New eco­no­my: Ar­ti­fi­cial in­tel­li­gence ro­bots as evi­dence of a fu­ture lost ci­vi­li­za­tion

Investir en Europe - - DOSSIER | SPECIAL FILE - Jeanne Ri­va, ré­dac­trice en chef / Edi­tor

How could IA ro­bots be the evi­dence of a hu­ma­ni­ty and not on­ly use­ful ob­ject (in the context of pro­ba­bly end of Hu­man life in 1,000 years be­cause of the Glo­bal war­ming, quo­ting Ste­phen Haw­kins* for this pes­si­mis­tic scheme(1) but maybe al­so in 100 years we should start fin­ding other pla­net to sur­vive?

The last WMO (World Me­teo­ro­gi­cal Or­ga­ni­za­tion) re­port seems to fo­cus on the pes­si­mis­tic sce­na­rio of the IPCC(2) (fo­re­cast + 4,8°c 2100) and so the sur­vey published by the Qua­ter­na­ry Science Re­views fo­re­cas­ted a po­ten­tial sea-le­vel of 3 me­ters in 2300 (+8°c)(3). And so it will be dif­fi­cult to save more than 7 bil­lion people on Earth be­cause of the ef­fects of Glo­bal war­ming but al­so the pro­blem of re­sources, pol­lu­tion and other po­ten­tial dan­gers (nu­clear threat ac­cor­ding to the doom­sday clock)(4).

In this context, IA ro­bots shouldn’t be consi­der as use­ful tools on­ly but al­so as evi­dence of hu­man ci­vi­li­za­tion.

Would it need to solve the Hard Pro­blem of conscious­ness and al­so conscious?

How to be sure they wouldn’t take wrong de­ci­sions?

What is conscious­ness?

The phi­lo­so­phers tried to de­fine it since the an­cient per­iod. In the XVII cen­tu­ry, R. Des­cartes de­fi­ned the “no­tion of thought in terms of re­flexive conscious­ness or self-awa­re­ness”(5). In the XVIII and XIX cen­tu­ry, G. W. F. He­gel de­fi­ned conscious­ness as know­ledge(6) or as a syn­the­sis as I. Kant “Conscious­ness is uni­ty being done”(6).

In the XX cen­tu­ry, B. Rus­sel de­fi­ned the conscious­ness as the re­la­tion­ship bet­ween the ob­ject and the sub­ject(). And J. P. Sartre said “All conscious­ness isn’t know­ledge on­ly” gi­ving the example of emo­tio­nal awa­re­ness(6).

I re­port some dis­cus­sions with ma­ny dif­ferent ana­lysts about this sub­ject.

The phy­si­cist Dr Ma­no­har Ru­dolph(7) de­fi­ned conscious­ness as conscious with know­ledge and so try to solve the hard pro­blem of conscious­ness by using the 4 cham­ber mo­del of P. R. Sar­kar which is a re­pre­sen­ta­tion of “the phy­si­cal and men­tal rea­li­ties arise out of a pro­cess of bi­fur­ca­tion and re­duc­tion (de­ve­lo­ping a sub­jec­tive and an ob­jec­tive realm)”. And so conscious­ness arises from a li­ve­ly in­ter­ac­tion bet­ween these states. This mo­del is a “com­plex space time me­tric” and you find a “me­ta­bo­lism bet­ween dif­ferent parts, which holds them to­ge­ther, like in an or­ga­nism”. This mo­del takes in ac­count “ex­ter­nal (phy­si­cal ac­ti­vi­ty of neu­ro­nal net­work) and in­ter­nal (psy­chic, sub­jec­tive cha­rac­ter ex­pe­rience) phe­no­me­na in­to dif­ferent spaces”.

The so­cio­lo­gist Dr Dan “is skep­ti­cal of the pro­ject of mo­de­ling Mind ma­the­ma­ti­cal­ly” be­cause ma­the­ma­ti­cal mo­dels are pro­ducts of the mind” and so li­mi­ted. (5) « Prin­cipes de Phi­lo­so­phie », 1640, quo­ted by « Conscious­ness », 14/01/2014, https://pla­to.stan­ (6) « Conscience », En­cy­clo­pé­die phi­lo­so­phique uni­ver­selle, PUF.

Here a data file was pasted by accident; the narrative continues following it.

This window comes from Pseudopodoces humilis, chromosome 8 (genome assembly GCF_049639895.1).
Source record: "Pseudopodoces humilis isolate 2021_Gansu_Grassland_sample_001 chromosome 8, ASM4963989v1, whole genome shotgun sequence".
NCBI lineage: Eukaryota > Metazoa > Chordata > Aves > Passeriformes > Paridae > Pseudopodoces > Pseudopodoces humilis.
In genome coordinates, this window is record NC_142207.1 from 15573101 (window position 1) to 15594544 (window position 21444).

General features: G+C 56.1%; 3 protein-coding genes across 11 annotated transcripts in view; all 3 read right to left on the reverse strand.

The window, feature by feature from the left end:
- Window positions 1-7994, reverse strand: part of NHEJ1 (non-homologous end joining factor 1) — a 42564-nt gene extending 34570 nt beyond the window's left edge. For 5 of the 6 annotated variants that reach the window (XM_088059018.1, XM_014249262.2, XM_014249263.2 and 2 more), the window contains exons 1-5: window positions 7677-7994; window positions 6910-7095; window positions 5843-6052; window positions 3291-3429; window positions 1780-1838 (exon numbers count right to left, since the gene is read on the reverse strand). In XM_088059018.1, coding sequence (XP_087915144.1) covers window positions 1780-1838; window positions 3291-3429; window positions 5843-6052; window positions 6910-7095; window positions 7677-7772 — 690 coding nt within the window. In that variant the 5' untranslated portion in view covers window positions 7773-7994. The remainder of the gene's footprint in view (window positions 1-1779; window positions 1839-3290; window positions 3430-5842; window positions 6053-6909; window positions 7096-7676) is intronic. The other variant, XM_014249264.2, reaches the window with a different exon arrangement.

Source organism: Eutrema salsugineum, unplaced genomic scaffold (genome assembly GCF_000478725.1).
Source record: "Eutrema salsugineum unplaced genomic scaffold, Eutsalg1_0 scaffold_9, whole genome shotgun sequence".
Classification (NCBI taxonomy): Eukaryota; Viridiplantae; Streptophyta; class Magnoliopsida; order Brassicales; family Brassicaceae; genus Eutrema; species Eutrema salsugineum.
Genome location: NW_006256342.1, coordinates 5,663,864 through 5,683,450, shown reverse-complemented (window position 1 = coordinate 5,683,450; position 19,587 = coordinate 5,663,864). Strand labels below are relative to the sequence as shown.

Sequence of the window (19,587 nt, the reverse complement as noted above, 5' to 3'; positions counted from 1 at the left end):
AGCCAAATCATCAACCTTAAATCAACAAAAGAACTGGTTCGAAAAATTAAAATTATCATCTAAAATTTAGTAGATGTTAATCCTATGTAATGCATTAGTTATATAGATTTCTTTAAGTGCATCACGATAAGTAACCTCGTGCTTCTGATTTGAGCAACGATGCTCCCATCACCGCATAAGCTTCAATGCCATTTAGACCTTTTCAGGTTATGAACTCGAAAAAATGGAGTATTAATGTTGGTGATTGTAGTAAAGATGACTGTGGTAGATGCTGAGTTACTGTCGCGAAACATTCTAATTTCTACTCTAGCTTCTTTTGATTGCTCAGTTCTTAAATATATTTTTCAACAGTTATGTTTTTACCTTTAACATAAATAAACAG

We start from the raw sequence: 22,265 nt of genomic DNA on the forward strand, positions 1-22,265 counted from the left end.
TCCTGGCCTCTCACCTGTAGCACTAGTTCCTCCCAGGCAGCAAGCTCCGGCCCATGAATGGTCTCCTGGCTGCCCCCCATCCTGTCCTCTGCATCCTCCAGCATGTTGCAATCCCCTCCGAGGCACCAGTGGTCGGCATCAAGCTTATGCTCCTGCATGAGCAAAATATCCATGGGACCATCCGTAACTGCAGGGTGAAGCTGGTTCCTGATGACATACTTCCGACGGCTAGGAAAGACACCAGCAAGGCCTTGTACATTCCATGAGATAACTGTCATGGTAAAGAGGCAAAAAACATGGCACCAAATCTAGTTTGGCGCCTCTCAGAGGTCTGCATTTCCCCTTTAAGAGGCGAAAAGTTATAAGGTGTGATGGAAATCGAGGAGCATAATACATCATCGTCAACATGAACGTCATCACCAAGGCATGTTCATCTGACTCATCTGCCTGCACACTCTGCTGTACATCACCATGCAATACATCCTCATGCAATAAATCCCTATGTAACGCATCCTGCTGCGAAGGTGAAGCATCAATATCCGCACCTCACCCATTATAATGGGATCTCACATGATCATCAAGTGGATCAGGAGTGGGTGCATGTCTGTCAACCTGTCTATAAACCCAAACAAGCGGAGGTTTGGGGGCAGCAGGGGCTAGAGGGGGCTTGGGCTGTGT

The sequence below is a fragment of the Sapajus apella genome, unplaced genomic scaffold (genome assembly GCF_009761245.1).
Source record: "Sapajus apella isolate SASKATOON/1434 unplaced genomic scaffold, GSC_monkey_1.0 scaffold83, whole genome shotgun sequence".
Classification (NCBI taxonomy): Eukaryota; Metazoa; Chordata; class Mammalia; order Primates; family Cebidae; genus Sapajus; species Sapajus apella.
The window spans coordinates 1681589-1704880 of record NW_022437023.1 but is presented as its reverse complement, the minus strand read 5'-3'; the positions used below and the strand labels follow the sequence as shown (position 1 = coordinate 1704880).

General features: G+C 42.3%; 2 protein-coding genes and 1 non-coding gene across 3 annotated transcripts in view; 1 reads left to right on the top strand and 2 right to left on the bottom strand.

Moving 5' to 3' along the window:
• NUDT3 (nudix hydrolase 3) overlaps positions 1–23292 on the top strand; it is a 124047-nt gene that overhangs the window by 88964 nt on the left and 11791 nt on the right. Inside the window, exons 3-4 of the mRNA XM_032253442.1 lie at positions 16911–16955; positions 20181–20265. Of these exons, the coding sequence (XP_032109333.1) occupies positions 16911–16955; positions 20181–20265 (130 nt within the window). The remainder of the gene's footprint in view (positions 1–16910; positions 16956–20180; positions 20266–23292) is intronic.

(7) Doc­tor Hans-Joa­chim Ru­dolph, « Mi­cro­vi­ta : Ex­plo­ring a New Science of Rea­li­ty », Au­thor House, Berlin, 2017.

Scien­ti­fic re­search in neu­ro­lo­gy iden­ti­fies its func­tio­ning (iden­ti­fi­ca­tion of places of rea­so­ning, lan­guage, vo­lun­ta­ry mo­tor co­or­di­na­tion, bo­dy awa­re­ness and en­vi­ron­ment, mes­sage in­te­gra­tion, hea­ring cen­ter, me­mo­ry and emo­tions)(8) and the­re­fore the ce­re­bral parts par­ti­ci­pa­ting in the conscious­ness (iden­ti­fied in the pa­rie­tal lobe) thanks to the scans made on people in co­ma and those in state of awa­ke­ning. Our nerve cells (100 bil­lion neu­rons per brain) com­mu­ni­cate with each other by elec­tri­cal si­gnals via sy­napses (ter­mi­na­tions).

The more frequent the nerve im­pulse, the more the neu­ron pro­duces che­mi­cals (neu­ros­trans­mit­ters). The emo­tio­nal brain co­exists with the ra­tio­nal brain (pre­fron­tal cor­tex) and is at the root of our thoughts, ac­tions, de­sires, and mo­ti­va­tions.

In phi­lo­so­phy, Enac­ti­vism is a phi­lo­so­phi­cal concept of cog­ni­tion fo­cu­sed on how li­ving or­ga­nisms and hu­man minds in­ter­act with the en­vi­ron­ment. Maybe this theo­ry can al­so ex­plain the col­lec­tive conscious­ness.

Would AI ro­bots could have a conscious­ness?

Ma­ny people be­lieve that conscious­ness is lin­ked to the condi­tion of li­ving forms, and so their ans­wer is “no, a ma­chine, even if in­tel­li­gent, won’t be able to have a conscious­ness”. The bu­si­ness man To­ny told “a ca­me­ra is not vi­sion. It’s this qua­li­ty of conscious­ness which sets the foun­da­tion of what is real –what is mea­ning” (be­cause felt). “No code, no al­go­rithm could have mea­ning of its ar­ti­fi­cial in­tel­lect.”

The Ame­ri­can wri­ter Don be­lieves that: “where conscious­ness oc­curs spon­ta­neous­ly is pure fic­tion” be­cause “conscious­ness is an as­pect of LIFE”.

The Fin­nish ma­na­ger Juk­ka told that « the ans­wers will be found in hu­ma­nism, not in tech­no­lo­gy ». (8) source : ICM (Ins­ti­tut du cer­veau et de la moelle épi­nière)/ (Ins­ti­tute of Brain and Spi­nal Cord), France.

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